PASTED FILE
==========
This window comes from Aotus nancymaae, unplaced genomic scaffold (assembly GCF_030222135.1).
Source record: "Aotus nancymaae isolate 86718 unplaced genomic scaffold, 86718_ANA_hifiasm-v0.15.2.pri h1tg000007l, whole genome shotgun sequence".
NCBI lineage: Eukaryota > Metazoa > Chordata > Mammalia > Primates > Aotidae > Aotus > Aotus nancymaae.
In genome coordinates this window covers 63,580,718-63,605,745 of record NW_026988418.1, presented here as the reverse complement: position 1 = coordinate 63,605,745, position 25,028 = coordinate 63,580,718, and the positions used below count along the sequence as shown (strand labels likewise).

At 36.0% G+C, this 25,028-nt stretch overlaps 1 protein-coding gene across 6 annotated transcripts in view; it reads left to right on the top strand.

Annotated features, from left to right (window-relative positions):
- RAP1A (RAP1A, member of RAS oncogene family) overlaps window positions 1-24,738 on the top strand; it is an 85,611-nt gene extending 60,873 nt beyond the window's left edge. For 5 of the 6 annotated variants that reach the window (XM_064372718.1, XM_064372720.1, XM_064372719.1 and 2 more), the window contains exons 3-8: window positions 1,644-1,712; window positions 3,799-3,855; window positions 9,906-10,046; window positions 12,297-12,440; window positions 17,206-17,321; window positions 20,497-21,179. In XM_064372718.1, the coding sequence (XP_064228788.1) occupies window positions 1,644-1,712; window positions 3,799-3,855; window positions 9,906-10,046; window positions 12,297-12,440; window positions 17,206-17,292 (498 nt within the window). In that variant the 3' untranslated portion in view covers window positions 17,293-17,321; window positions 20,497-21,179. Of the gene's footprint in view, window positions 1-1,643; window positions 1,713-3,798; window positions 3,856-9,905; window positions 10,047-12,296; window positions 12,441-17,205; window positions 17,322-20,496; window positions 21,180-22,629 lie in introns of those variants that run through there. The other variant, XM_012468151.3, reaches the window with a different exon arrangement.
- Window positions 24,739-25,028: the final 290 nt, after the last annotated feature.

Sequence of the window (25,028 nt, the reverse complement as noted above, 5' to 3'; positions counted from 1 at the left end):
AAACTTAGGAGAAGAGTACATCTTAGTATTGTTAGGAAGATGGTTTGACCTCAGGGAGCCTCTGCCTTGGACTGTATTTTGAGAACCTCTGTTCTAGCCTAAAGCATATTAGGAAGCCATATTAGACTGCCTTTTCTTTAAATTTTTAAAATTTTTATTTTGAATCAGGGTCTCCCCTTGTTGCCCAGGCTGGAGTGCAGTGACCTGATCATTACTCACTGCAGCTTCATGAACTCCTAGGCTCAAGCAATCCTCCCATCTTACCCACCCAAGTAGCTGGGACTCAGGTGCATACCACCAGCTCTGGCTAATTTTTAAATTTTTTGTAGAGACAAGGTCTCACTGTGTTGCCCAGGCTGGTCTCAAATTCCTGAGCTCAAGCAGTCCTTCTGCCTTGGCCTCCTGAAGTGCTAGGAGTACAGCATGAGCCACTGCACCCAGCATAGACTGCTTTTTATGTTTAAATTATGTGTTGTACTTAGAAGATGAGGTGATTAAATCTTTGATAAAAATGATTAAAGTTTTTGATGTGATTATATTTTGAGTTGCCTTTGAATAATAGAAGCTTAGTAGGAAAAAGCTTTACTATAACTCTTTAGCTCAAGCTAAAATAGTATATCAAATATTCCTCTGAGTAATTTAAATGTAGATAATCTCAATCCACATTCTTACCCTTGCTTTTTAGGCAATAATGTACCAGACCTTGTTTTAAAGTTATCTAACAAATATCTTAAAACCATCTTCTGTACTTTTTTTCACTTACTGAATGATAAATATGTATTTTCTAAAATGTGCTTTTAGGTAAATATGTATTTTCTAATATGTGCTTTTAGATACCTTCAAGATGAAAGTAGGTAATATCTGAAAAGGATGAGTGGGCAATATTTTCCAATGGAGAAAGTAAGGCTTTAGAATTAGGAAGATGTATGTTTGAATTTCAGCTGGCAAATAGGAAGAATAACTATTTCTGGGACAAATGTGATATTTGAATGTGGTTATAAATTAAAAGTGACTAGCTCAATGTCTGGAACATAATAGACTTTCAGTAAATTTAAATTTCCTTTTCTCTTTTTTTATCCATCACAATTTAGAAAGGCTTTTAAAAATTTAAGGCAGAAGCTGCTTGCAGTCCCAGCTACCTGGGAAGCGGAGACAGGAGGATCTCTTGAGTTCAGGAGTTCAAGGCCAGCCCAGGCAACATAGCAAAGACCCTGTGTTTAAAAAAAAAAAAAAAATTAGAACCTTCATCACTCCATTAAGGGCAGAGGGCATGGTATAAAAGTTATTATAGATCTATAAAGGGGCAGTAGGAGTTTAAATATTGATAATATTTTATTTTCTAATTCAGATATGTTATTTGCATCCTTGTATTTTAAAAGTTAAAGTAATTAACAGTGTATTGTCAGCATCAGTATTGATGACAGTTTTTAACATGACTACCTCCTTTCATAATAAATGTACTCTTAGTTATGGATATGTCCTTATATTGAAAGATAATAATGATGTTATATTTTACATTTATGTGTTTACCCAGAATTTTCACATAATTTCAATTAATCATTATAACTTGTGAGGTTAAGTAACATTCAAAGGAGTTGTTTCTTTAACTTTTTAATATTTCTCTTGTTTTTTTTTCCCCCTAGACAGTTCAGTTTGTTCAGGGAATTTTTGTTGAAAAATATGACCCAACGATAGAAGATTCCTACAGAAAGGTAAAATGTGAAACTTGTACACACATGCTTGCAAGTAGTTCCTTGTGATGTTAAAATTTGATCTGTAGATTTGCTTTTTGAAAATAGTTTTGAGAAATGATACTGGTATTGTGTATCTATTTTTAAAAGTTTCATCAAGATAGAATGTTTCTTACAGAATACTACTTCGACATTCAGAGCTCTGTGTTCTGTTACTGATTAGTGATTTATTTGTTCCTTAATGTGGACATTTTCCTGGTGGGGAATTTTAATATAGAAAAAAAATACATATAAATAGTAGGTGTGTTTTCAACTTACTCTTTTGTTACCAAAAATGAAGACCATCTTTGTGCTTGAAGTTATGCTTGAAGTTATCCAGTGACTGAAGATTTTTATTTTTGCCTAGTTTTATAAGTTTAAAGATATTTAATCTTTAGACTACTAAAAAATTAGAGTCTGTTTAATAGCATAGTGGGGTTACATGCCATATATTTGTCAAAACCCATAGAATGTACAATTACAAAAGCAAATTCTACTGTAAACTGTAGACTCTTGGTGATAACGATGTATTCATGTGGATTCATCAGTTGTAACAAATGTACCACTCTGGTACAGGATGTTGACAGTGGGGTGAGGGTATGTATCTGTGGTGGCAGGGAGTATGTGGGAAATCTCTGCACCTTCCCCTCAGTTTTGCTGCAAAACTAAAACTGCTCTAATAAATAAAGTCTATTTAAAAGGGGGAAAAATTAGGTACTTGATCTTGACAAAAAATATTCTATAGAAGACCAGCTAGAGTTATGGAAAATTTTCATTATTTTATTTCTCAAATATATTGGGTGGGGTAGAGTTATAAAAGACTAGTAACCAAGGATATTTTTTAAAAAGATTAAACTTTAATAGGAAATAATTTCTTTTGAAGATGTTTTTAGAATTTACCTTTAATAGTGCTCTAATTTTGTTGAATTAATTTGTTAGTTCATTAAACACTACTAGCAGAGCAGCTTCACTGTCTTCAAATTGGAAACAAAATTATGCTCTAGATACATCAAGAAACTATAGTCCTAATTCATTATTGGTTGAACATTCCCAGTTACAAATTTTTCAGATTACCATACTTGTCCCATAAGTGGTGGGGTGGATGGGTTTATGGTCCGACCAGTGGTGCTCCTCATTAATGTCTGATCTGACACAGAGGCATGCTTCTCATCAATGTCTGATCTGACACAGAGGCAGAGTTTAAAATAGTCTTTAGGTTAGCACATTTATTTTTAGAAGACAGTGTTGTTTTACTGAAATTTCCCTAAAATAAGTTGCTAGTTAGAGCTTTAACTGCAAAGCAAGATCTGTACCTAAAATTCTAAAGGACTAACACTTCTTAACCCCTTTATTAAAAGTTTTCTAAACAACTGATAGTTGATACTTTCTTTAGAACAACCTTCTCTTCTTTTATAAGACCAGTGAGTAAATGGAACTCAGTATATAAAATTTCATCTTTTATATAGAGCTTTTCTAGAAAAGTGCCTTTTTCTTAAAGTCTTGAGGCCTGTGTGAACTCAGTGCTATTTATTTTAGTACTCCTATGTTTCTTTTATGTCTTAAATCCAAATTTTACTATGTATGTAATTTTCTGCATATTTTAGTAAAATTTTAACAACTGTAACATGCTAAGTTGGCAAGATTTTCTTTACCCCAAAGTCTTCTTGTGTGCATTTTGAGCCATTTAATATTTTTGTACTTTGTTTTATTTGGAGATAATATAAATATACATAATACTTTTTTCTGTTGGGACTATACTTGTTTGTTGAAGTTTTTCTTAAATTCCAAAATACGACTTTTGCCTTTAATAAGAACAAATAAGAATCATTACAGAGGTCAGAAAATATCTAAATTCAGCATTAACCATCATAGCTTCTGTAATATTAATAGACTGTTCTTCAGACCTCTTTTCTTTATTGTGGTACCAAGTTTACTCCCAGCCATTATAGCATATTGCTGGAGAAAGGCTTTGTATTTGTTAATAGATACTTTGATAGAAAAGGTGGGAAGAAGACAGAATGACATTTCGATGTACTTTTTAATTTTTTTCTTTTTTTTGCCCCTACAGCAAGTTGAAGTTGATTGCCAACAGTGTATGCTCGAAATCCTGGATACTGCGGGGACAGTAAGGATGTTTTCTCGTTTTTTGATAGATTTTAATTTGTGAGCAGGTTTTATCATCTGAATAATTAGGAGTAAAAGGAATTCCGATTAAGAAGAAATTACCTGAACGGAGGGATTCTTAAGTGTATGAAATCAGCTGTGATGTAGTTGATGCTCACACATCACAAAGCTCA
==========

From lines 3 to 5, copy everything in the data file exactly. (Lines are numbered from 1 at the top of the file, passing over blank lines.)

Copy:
NCBI lineage: Eukaryota > Metazoa > Chordata > Mammalia > Primates > Aotidae > Aotus > Aotus nancymaae.
In genome coordinates this window covers 63,580,718-63,605,745 of record NW_026988418.1, presented here as the reverse complement: position 1 = coordinate 63,605,745, position 25,028 = coordinate 63,580,718, and the positions used below count along the sequence as shown (strand labels likewise).

At 36.0% G+C, this 25,028-nt stretch overlaps 1 protein-coding gene across 6 annotated transcripts in view; it reads left to right on the top strand.